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The Journal of Cardiovascular Surgery 2020 February;61(1):117-22

DOI: 10.23736/S0021-9509.19.11087-7

Copyright © 2019 EDIZIONI MINERVA MEDICA

lingua: Inglese

Vascular access site complications after transfemoral transcatheter aortic valve implantation in the POL-TAVI Registry: surgical versus percutaneous approach

Ryszard L. WALAS 1, Leszek KUKULSKI 1 , Jan RYCHTER 1, Tomasz JAŹWIEC 1, Mateusz GĄSKA 1, Michał HAWRANEK 2, Marian ZEMBALA 1, Mariusz GĄSIOR 2, Michał O. ZEMBALA 1

1 Department of Cardiac, Vascular and Endovascular Surgery and Transplantation, Silesian Center for Heart Diseases, School of Medicine and Dentistry, Medical University of Silesia, Zabrze, Poland; 2 Tird Department of Cardiology, Silesian Center for Heart Diseases, School of Medicine and Dentistry, Medical University of Silesia, Zabrze, Poland



BACKGROUND: Transfemoral transcatheter aortic valve implantation (TF TAVI) has recently become an established treatment option for intermediate and high-risk surgical patients with severe aortic stenosis. Despite significant reduction in diameter of valvular delivery systems, access related vascular complications remain a major safety concern. The aim of this study was to evaluate impact of femoral access techniques: surgical versus percutaneous on in-hospital outcomes.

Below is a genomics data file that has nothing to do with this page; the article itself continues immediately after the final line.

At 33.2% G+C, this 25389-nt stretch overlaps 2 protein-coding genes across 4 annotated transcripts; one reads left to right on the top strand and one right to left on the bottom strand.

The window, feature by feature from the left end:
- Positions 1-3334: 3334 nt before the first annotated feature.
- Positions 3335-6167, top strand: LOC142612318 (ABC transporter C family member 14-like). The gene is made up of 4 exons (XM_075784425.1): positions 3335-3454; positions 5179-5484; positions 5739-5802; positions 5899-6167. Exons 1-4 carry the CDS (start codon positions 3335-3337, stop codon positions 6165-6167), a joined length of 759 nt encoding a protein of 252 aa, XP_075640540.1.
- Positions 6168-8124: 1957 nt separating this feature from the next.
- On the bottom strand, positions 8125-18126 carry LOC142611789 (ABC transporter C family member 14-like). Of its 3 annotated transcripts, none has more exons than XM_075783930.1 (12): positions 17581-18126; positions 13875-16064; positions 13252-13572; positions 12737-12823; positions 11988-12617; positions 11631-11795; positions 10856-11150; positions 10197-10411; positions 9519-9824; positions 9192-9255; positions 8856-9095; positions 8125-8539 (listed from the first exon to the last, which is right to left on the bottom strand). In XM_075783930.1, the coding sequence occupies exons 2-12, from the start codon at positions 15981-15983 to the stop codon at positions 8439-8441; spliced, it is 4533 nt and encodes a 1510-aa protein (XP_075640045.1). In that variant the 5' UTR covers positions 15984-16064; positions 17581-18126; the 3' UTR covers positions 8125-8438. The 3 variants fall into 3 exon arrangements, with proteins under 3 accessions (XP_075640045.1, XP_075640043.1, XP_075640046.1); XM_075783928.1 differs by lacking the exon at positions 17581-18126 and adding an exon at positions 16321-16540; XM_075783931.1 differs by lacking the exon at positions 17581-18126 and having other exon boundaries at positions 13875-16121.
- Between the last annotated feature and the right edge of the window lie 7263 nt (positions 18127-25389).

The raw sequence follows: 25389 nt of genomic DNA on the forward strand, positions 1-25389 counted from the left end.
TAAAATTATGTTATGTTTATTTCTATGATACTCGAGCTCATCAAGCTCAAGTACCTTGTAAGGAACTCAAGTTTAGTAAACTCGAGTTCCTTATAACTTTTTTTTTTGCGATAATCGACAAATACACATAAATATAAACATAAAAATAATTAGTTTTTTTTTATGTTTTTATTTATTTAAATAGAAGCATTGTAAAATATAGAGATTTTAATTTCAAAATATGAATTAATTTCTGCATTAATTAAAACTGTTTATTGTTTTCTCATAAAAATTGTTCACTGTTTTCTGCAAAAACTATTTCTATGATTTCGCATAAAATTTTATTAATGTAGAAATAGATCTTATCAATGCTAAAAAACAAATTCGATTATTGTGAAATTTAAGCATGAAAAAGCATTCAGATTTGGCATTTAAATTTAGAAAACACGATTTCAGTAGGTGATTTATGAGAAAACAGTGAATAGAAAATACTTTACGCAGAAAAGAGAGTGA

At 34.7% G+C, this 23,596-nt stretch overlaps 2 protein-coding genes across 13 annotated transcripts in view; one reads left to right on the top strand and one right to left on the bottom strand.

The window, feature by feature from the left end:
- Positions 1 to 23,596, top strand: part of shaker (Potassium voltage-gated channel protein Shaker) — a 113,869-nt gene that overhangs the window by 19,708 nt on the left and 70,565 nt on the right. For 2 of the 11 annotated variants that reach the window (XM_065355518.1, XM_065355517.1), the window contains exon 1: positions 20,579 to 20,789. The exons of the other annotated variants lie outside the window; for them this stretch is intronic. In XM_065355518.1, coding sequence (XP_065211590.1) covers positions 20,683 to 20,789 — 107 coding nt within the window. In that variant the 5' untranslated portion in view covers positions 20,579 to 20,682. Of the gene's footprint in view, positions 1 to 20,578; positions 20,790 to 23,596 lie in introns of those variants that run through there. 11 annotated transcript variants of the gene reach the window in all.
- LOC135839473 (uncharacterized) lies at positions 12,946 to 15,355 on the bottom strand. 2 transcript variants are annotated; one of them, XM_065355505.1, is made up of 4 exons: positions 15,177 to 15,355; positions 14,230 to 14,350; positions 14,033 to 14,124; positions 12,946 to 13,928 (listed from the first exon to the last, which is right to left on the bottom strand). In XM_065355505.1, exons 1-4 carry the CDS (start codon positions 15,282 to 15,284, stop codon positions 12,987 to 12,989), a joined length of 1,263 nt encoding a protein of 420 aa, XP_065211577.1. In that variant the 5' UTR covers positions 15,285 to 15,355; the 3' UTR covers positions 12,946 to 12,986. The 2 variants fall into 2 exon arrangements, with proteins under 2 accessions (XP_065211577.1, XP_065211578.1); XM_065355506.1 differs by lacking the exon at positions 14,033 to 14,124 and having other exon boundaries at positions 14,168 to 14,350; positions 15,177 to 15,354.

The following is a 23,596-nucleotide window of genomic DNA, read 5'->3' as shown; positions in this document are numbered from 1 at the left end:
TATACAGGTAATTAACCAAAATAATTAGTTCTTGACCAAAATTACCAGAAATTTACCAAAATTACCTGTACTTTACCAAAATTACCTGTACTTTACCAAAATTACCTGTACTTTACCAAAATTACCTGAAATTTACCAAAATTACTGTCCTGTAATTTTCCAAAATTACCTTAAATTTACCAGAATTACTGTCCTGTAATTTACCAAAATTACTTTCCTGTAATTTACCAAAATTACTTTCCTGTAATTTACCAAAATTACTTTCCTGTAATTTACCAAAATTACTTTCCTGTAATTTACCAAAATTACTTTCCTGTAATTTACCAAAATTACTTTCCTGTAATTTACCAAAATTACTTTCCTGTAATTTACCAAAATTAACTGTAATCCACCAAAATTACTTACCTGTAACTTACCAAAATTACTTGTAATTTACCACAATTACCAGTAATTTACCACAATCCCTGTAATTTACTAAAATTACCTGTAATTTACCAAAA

METHODS: Polish National TAVI Registry (POL-TAVI) was used as a data source. The analysis included 1680 patients treated with TF TAVI in years 2013-2016. 677 patients were treated using percutaneous technique (Group PC) and 1003 using open surgical access (Group S). The two groups were matched and compared. All-cause mortality, length of hospital stay, procedure time and potential risk factors for vascular access site complications after TF TAVI were analyzed.
RESULTS: Vascular access site complications were reported in 162 (9.64%) of 1680 patients and were found significantly more often in PC group (13.15% vs. 7.28% P>0.001). There was a significant difference between groups regarding Body Mass Index, arterial hypertension, transient ischemic attack history and NYHA classification. The data analysis showed that increased probability of all vascular complications was associated with percutaneous access. In addition, left-side access and female sex were independent risk factors for all vascular complications.
CONCLUSIONS: Surgical cut-down in the groin with exposure of the artery and manual suture after the procedure seems to be a safer option for TF TAVI patients.


KEY WORDS: Aortic valve stenosis; Transcatheter aortic valve replacement; Adverse effects; Vascular surgical procedures; Endovascular procedures; Postoperative complications

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